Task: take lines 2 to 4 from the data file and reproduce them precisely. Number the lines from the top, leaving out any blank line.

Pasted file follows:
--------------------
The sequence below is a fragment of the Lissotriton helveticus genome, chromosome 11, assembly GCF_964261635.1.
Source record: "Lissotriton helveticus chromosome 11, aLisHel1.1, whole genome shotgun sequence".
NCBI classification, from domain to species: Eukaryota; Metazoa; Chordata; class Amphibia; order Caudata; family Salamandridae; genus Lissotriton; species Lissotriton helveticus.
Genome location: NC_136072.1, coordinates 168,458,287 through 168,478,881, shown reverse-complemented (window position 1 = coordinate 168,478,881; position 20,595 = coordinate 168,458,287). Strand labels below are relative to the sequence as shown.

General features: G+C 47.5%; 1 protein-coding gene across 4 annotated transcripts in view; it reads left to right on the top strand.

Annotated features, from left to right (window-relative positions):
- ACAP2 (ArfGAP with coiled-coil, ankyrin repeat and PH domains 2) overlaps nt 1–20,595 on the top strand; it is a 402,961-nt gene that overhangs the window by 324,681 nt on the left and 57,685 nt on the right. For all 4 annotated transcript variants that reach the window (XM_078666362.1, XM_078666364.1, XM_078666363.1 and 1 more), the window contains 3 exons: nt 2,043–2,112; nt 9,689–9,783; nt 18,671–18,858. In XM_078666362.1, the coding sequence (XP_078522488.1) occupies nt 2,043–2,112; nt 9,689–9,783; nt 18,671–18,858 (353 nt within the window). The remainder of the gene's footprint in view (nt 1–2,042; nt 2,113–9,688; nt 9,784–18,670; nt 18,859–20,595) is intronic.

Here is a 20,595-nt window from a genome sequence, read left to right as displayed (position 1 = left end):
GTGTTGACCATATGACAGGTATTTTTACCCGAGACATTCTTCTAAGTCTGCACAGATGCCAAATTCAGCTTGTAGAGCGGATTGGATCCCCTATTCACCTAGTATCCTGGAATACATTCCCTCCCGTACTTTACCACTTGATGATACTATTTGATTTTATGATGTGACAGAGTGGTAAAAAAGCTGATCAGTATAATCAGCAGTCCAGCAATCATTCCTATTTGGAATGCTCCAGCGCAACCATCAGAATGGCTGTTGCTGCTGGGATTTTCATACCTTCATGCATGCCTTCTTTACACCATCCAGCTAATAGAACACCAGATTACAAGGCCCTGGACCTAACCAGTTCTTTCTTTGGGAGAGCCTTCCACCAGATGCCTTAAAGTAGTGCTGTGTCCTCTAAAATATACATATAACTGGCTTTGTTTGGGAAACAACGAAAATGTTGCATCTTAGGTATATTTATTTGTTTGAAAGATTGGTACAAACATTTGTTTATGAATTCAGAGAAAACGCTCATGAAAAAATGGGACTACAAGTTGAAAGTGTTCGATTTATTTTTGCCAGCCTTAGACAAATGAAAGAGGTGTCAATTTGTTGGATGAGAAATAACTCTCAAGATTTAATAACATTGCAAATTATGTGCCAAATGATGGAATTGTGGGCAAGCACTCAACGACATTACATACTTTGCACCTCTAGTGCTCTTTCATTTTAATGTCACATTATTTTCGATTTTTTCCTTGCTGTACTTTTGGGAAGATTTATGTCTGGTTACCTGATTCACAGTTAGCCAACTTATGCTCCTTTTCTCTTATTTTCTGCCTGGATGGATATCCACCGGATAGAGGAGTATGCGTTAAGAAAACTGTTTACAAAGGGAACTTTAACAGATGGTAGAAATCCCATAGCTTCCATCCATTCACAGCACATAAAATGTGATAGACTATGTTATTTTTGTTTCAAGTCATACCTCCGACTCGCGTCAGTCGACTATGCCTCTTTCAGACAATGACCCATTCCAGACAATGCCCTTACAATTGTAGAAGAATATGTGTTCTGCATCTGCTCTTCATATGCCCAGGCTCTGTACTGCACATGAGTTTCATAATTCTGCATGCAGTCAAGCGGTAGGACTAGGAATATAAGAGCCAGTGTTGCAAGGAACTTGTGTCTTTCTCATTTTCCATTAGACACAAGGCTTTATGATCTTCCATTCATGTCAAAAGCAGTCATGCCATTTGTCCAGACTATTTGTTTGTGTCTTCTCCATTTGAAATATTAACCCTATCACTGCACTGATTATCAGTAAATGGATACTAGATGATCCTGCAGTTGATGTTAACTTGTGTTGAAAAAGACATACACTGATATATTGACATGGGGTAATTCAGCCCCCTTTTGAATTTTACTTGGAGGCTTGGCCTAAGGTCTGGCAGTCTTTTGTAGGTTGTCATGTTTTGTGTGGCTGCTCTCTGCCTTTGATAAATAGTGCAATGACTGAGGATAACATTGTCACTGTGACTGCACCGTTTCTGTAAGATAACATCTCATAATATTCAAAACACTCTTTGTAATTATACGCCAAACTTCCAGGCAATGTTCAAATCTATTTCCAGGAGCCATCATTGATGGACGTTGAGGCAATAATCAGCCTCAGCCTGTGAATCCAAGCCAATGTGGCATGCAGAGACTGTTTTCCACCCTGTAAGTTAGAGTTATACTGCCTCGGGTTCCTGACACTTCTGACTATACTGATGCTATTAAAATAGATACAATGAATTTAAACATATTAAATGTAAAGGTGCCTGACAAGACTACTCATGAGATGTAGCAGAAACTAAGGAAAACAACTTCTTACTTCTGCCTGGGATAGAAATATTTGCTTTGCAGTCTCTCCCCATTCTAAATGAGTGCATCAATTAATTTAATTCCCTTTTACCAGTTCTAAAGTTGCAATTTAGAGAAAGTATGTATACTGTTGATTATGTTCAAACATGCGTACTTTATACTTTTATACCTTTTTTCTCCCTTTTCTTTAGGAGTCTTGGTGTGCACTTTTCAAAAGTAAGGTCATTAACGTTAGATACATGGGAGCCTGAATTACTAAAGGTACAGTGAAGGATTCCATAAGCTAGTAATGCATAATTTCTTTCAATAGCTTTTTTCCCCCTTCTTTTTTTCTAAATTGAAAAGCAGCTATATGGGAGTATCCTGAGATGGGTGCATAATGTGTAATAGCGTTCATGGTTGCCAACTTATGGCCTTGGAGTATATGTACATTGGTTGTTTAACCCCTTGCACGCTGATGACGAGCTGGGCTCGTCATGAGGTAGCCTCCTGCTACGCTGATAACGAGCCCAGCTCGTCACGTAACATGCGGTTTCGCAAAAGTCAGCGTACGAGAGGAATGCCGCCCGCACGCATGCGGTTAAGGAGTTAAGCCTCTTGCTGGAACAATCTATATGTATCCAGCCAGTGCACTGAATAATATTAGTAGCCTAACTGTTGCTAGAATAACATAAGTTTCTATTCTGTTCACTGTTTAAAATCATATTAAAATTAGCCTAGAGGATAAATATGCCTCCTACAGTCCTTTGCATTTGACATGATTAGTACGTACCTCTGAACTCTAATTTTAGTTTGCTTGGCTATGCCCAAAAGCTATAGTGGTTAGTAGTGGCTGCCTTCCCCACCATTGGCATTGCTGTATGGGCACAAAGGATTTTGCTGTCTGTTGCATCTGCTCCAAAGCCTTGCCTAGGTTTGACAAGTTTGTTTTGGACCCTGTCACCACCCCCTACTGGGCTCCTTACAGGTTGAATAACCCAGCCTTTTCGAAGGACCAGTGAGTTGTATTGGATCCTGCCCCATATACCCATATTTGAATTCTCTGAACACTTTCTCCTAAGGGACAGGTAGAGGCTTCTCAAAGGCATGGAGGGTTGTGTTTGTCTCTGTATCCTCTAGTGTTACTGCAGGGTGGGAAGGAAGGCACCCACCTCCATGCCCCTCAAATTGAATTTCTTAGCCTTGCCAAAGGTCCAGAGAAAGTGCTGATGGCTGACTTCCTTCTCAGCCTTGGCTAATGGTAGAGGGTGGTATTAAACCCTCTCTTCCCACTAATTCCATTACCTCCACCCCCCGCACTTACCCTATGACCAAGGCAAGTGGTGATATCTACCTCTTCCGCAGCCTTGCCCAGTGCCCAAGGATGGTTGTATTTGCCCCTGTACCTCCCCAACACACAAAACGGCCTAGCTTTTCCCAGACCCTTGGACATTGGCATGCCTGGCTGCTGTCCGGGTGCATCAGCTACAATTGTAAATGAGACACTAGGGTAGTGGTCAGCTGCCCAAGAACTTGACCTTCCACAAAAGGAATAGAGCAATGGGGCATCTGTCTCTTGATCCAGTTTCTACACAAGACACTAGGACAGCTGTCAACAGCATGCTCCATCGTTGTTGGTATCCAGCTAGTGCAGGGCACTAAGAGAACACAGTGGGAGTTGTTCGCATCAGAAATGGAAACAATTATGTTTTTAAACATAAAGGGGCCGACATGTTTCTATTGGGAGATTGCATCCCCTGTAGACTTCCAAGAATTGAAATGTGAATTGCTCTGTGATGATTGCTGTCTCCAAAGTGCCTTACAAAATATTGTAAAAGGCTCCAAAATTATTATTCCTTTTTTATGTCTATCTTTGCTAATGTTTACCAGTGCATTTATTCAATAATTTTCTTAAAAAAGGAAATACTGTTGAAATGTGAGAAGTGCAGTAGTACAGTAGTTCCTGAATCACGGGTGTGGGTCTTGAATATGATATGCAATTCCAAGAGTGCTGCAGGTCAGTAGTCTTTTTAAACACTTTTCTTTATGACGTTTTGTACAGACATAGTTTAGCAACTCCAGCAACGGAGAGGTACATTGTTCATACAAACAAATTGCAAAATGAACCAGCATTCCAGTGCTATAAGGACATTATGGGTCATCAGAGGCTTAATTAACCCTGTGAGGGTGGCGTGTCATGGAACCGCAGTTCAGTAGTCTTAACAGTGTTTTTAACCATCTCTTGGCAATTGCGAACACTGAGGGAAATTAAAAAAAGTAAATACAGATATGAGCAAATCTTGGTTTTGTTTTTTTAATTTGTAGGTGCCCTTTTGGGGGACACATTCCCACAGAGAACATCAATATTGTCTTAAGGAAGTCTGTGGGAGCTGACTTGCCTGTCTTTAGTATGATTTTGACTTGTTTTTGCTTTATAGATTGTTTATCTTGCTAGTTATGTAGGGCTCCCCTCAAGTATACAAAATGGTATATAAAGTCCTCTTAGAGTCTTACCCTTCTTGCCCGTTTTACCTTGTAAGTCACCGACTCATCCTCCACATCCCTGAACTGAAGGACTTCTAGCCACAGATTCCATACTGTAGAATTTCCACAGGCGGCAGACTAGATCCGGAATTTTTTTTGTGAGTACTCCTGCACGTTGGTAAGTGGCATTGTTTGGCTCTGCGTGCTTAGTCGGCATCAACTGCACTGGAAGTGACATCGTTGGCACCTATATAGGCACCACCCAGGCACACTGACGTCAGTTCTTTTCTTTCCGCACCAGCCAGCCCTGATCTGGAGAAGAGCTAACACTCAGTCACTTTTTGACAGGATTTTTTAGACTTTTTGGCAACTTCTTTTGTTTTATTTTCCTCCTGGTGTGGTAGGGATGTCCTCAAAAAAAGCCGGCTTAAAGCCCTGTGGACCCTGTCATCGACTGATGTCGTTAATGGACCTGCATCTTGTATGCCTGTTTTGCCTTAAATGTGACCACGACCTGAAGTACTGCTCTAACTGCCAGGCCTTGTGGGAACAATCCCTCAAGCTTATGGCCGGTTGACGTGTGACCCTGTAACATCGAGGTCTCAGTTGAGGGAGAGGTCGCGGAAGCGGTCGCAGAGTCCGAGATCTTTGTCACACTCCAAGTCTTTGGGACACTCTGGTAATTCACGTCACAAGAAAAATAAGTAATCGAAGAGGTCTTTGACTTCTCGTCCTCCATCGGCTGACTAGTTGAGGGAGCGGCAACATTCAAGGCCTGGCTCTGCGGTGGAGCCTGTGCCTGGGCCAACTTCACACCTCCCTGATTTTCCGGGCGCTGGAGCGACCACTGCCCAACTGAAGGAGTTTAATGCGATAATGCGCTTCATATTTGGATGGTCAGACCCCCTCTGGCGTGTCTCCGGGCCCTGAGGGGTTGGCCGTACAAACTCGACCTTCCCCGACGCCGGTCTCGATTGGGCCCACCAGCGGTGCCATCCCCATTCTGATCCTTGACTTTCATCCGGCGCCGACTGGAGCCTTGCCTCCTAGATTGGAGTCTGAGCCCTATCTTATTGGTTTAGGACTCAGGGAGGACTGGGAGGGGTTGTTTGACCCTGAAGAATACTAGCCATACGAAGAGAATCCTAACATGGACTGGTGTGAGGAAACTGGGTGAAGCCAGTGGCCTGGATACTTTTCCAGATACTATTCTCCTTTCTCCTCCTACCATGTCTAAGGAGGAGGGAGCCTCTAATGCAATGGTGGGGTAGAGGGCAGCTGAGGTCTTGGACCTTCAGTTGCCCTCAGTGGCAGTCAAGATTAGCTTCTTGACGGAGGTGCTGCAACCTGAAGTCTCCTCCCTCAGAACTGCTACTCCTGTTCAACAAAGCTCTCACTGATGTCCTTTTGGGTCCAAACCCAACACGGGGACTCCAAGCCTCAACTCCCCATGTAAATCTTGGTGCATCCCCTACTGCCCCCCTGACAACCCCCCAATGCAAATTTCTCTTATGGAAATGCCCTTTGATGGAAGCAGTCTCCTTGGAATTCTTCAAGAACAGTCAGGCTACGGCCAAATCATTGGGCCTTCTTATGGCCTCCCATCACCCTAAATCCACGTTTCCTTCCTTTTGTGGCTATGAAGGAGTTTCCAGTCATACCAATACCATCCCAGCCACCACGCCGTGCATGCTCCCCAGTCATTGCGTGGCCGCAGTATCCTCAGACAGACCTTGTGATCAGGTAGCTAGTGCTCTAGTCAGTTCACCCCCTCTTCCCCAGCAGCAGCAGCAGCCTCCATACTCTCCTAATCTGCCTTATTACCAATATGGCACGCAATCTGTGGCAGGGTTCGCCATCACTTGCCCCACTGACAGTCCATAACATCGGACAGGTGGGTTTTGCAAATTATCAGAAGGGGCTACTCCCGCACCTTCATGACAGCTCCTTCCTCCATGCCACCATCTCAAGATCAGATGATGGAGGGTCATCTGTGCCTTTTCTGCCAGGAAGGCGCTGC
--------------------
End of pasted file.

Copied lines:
Source record: "Lissotriton helveticus chromosome 11, aLisHel1.1, whole genome shotgun sequence".
NCBI classification, from domain to species: Eukaryota; Metazoa; Chordata; class Amphibia; order Caudata; family Salamandridae; genus Lissotriton; species Lissotriton helveticus.
Genome location: NC_136072.1, coordinates 168,458,287 through 168,478,881, shown reverse-complemented (window position 1 = coordinate 168,478,881; position 20,595 = coordinate 168,458,287). Strand labels below are relative to the sequence as shown.